For the past month we have been catching juvenile lemon sharks in specific mangrove creeks around South Eleuthera. We do this to determine the relative abundance of sharks in each creek and gather data that will help raise awareness of the current threatening situation these sharks face today.  In many islands of the Bahamas, mangrove creeks have been dredged during coastal development for things like sandy beaches and seaside resorts. It is our hope that by collecting data on lemon shark habitat use and migration, we can prevent this from happening to our study creeks in the future. CPUE (catch per unit effort) plays a major role in our experiment. This formula we use can give us a comparative population estimate in the creeks. We are also interested in learning what prey species and abiotic factors attract sharks to these creeks.

We start our research days by boating or driving out to one of the five major creeks in South Eleuthera.  As we wade out to the sandy beaches to set up we scout out the area to set our survey gear.  We have learned how to cut the baitfish into proper portions for the small sharks.  Then, we hook the bait, and get right back into the water to set up the gangions. Gangions are thin cables we use to hook the bait onto the survey gear.   As we hook the gangions into place along the line we yell out “time” to our data collector who sits and watches from the beach.   We check the gear every half an hour for two hours, while recording if the bait has been snagged by the tides or something a little more lively.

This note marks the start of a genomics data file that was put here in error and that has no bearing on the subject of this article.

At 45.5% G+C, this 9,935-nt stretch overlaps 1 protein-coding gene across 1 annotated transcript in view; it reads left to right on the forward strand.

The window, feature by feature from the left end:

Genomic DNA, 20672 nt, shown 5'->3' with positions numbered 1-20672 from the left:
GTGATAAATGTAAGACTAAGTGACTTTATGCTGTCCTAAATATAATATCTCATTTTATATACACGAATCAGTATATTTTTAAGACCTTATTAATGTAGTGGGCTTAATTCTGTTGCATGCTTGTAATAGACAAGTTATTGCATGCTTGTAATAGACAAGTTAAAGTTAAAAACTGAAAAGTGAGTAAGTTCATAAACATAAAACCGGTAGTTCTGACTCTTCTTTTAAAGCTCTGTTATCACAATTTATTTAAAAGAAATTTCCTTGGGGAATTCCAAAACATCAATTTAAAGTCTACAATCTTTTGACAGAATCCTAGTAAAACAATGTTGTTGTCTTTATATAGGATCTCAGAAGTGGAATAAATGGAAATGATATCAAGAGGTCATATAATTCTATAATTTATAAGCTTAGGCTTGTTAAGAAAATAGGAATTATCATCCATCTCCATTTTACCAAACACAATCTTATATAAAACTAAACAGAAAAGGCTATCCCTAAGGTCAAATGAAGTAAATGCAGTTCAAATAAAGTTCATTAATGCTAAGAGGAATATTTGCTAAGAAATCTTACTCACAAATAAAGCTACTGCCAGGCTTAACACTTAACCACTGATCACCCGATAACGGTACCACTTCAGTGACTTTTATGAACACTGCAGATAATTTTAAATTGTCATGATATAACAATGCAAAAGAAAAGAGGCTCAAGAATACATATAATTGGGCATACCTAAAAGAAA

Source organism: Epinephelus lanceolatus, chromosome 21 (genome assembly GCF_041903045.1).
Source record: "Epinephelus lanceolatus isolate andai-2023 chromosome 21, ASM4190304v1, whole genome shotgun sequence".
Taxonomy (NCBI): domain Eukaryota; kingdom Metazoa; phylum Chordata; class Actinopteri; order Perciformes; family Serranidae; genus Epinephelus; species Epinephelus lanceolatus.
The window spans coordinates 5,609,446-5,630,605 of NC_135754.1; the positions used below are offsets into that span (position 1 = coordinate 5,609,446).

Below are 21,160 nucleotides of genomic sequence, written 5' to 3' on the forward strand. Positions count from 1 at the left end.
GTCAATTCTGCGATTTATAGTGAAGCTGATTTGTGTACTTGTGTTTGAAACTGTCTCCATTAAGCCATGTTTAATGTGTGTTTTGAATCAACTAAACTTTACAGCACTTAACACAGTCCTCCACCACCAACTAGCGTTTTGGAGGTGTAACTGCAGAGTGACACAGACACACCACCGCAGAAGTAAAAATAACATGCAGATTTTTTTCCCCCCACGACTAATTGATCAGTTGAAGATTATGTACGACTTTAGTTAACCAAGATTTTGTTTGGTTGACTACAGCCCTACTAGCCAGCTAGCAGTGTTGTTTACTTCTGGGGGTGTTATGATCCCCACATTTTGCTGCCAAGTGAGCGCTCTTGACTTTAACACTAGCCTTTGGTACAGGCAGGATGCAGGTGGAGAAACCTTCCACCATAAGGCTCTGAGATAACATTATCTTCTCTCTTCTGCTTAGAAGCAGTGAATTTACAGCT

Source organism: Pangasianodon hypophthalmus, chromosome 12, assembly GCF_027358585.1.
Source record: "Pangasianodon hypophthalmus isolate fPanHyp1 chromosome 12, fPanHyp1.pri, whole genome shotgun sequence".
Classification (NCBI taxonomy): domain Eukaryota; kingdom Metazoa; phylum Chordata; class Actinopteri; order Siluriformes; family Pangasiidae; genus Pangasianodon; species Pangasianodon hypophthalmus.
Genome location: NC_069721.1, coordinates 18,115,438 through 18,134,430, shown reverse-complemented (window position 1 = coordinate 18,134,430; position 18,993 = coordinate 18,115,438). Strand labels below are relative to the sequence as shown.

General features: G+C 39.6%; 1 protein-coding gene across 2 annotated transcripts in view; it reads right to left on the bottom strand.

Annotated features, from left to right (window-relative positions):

Last Friday, as we fished in Kemp’s Creek, we were surprised when one of our hooks had a Nurse shark on it.  This was not our target species, but was still good data, and fascinating to watch. Ian corralled the 4.8 foot nurse shark into our cooler that was a little too small.  As we measured the length, weight, and took a DNA sample, we were able to touch its sandy feeling skin and observe the nurse shark up close. It has been an exciting experience conducting real scientific research first hand.  We are looking forward to catching more sharks throughout the semester, and contributing new information to this ongoing database.